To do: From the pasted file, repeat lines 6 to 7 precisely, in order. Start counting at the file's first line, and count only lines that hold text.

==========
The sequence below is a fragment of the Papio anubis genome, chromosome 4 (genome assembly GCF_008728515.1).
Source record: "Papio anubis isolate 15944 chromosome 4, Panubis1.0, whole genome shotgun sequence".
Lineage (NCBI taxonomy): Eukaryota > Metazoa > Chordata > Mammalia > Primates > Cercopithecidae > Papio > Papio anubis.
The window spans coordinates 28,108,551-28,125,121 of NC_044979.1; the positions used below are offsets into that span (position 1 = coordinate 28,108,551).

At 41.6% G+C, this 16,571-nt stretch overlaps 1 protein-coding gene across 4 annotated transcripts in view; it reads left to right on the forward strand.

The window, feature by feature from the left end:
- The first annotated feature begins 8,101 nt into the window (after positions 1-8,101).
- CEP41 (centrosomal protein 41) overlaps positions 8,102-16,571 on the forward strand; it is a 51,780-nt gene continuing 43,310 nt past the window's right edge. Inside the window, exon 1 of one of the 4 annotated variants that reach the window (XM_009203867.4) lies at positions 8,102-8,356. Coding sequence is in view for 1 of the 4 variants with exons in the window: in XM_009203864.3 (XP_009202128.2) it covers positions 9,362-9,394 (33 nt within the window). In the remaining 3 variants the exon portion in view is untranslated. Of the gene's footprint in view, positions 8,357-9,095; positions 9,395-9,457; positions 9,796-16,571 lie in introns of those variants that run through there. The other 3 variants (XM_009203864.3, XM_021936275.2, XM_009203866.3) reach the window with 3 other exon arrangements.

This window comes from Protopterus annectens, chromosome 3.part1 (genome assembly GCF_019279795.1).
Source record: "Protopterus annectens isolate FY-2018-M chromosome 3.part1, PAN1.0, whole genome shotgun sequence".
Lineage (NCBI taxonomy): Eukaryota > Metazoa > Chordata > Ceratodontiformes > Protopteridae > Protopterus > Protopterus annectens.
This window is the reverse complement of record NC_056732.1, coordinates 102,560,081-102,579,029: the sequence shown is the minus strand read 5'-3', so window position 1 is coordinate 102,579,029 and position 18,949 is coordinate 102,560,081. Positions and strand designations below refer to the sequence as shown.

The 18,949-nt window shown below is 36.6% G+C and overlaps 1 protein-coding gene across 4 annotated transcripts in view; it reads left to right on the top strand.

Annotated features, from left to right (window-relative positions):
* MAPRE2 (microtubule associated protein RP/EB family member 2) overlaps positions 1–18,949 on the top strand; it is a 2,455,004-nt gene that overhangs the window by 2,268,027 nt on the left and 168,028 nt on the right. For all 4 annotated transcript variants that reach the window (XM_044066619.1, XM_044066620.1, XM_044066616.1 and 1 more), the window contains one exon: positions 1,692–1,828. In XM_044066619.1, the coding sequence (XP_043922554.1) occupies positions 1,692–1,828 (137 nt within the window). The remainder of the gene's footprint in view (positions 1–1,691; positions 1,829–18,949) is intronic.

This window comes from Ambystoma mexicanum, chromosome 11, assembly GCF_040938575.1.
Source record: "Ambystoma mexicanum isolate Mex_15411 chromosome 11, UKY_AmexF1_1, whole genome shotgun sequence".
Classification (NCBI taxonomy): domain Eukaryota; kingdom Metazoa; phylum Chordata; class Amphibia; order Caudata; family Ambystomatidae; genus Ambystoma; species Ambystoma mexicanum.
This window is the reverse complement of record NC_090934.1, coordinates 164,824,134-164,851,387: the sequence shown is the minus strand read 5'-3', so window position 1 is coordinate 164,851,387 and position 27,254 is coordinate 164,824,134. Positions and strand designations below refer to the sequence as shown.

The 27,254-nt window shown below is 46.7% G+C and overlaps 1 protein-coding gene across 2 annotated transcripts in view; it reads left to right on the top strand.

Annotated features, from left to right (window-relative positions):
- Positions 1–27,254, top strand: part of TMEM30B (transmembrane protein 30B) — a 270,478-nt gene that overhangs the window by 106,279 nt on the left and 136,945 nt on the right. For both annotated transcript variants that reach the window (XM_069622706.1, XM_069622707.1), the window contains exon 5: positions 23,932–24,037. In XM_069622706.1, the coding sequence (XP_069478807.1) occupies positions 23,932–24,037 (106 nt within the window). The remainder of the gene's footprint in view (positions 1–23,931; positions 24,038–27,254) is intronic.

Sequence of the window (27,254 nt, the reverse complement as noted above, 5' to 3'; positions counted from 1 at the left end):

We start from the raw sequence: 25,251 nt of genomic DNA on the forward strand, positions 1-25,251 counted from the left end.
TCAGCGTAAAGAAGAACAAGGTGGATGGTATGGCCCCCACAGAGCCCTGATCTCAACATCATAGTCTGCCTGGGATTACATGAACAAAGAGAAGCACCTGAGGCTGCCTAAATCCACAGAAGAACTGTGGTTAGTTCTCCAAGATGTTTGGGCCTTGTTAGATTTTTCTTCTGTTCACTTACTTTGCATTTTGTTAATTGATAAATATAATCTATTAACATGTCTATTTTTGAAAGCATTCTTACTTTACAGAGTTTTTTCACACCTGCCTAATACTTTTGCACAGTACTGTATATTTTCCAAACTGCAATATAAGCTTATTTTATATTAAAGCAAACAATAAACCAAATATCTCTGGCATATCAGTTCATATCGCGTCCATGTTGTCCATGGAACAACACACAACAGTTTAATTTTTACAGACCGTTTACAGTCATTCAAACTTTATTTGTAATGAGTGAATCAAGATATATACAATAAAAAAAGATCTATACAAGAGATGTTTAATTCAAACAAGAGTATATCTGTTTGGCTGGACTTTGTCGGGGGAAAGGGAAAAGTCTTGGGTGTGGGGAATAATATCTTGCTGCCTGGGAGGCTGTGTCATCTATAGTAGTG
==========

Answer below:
The window, feature by feature from the left end:
- The first annotated feature begins 8,101 nt into the window (after positions 1-8,101).